At its board meeting last Thursday, the Securities and Exchange Board of India (Sebi) passed a large number of amendments to its regulations for the capital market. It overhauled primary market rules to induce more transparency and attract retail participation. Other key amendments seek to revive the mutual fund (MF) industry. Mutual funds have seen net redemptions of about Rs 22,000 crore in the past 12 months. On the primary market front, the pipeline of initial public offers (IPOs) and follow-on public offers (FPOs) has dried up due to low retail subscription. Apart from the broad desirability of channelling a larger share of household savings into equity, there is a need to revive PSU disinvestment; retail participation is also necessary to meet Sebi’s target of a minimum 25 per cent public shareholding.
Side by side with demanding more MF disclosures and labelling mis-selling a “fraudulent and unfair trade practice”, the regulator has introduced a proportionate compensation formula. It has raised total expense ratio (TER) by 30 to 50 basis points, subject to MFs generating higher corpus from outside the top 15 cities. There will be more fungibility in TER, offering funds an inducement to cut expenses and thus generate larger management fees. Entry loads have not been introduced. Exit loads will be reinvested in schemes, raising returns for those who buy and hold. A self-regulatory organisation will be set up to oversee MF distribution. Sebi has also recommended that the tax benefits of the Rajiv Gandhi Equity Savings Scheme (RGESS) should apply to MFs. The net effect will raise costs to MF investors, while offering the industry inducements to widen its network. India already has very high TERs compared to global averages.
The measures taken in the primary market are more likely to be positive in impact. A long-awaited e-IPO subscription mechanism has been introduced. While the minimum retail application size has been raised, a guarantee is offered that retail subscribers will receive a certain minimum allotment. There has been an attempt to induce greater transparency. Funds raised for general corporate purposes are capped at 25 per cent of issue size (this was unlimited). Non-retail subscribers have been restrained from withdrawing bids, or changing price and lowering the amount they bid (they may raise it), thus reducing the scope for manipulation. On the debt side, disclosure requirements have been raised. Regulations on investment advisers have also been redefined for more clarity and transparency.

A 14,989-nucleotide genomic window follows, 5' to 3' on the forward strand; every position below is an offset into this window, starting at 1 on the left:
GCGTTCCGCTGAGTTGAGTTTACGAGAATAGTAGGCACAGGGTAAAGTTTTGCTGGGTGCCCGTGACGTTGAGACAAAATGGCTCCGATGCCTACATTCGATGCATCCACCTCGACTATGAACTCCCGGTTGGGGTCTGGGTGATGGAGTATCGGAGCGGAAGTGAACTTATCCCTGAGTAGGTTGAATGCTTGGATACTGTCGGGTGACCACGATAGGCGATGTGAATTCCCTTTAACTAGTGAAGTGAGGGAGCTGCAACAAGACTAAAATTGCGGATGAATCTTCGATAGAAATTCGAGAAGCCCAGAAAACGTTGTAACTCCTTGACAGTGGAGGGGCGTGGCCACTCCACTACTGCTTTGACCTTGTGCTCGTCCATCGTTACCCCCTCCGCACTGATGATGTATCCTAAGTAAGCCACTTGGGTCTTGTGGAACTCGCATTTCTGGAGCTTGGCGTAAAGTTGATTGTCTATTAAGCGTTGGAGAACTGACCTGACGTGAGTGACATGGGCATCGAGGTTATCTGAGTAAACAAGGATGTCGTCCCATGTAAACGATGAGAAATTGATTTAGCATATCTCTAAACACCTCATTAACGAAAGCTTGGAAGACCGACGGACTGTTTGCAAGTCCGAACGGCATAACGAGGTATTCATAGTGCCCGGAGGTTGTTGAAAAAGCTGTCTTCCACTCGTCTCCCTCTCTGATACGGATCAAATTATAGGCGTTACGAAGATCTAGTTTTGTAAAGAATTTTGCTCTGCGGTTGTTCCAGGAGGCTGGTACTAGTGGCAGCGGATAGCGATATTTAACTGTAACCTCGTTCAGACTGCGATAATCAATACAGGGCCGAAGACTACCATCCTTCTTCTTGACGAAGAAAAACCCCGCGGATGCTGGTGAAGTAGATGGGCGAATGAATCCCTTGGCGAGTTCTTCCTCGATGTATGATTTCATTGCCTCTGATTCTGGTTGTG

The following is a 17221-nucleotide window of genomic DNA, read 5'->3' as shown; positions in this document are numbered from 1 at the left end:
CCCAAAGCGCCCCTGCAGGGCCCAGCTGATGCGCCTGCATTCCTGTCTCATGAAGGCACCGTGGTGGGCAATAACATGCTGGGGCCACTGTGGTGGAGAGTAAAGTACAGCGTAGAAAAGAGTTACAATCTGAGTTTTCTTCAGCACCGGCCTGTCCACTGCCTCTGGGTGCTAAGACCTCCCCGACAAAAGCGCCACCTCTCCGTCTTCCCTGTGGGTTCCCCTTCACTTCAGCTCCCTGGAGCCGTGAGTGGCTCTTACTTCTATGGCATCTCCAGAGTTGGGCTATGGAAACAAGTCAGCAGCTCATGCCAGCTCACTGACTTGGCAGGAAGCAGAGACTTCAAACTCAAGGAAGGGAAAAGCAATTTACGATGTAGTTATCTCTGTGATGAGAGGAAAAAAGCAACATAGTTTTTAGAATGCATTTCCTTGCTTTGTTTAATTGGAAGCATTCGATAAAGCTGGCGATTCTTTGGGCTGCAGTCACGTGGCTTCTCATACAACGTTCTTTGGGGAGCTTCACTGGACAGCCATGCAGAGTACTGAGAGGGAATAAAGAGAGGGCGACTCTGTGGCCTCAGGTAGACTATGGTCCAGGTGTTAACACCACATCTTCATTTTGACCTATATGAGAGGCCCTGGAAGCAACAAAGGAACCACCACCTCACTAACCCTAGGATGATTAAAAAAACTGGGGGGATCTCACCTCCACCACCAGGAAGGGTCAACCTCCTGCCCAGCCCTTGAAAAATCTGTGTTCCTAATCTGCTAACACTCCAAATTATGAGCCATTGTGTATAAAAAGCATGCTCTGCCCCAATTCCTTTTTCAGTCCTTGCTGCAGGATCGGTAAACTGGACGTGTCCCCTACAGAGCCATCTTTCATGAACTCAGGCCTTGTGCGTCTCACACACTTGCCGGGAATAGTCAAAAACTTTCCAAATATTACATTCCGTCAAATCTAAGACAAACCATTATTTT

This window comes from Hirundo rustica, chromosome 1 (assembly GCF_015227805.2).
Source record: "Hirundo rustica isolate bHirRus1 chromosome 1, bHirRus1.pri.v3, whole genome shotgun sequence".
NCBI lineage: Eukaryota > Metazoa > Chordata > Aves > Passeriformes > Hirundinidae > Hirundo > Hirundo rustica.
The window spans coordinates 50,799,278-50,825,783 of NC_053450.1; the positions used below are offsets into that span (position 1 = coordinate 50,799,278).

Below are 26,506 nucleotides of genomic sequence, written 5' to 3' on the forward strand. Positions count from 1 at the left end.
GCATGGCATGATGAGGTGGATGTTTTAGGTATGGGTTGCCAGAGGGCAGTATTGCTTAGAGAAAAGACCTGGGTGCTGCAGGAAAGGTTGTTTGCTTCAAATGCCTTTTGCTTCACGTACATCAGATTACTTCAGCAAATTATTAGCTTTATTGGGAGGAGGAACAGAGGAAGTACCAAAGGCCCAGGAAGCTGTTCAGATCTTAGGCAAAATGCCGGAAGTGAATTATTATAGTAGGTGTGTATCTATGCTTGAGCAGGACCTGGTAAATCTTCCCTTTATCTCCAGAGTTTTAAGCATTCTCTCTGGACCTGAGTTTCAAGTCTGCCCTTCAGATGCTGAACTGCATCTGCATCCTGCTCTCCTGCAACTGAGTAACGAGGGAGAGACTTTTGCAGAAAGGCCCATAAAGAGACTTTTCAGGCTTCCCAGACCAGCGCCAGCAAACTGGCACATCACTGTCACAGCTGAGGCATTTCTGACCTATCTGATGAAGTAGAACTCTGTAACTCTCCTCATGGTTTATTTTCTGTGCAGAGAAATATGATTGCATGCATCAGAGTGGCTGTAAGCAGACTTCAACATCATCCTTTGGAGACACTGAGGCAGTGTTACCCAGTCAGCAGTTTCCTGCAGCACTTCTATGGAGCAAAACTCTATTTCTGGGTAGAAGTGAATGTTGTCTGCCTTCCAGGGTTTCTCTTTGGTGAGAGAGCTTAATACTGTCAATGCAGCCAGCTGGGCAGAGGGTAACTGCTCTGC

Issuers also receive sops. Minimum free-float considerations have been lowered. Issuers may offer discounts of up to five per cent for qualified institutional placements, and may also change the issue size by up to 20 per cent without refiling the draft red herring prospectus. More clarifications on rights issues and FPOs are awaited — these are necessary if the 25 per cent minimum public holding requirement is to be met. The long-term health of the primary market should certainly improve. The MF industry may respond positively to the sops on offer. But the immediate impact of the changes may be minimal. Equity investment has given poor returns for two years. Until the market trend performs a U-turn, retail sentiment is unlikely to dramatically change.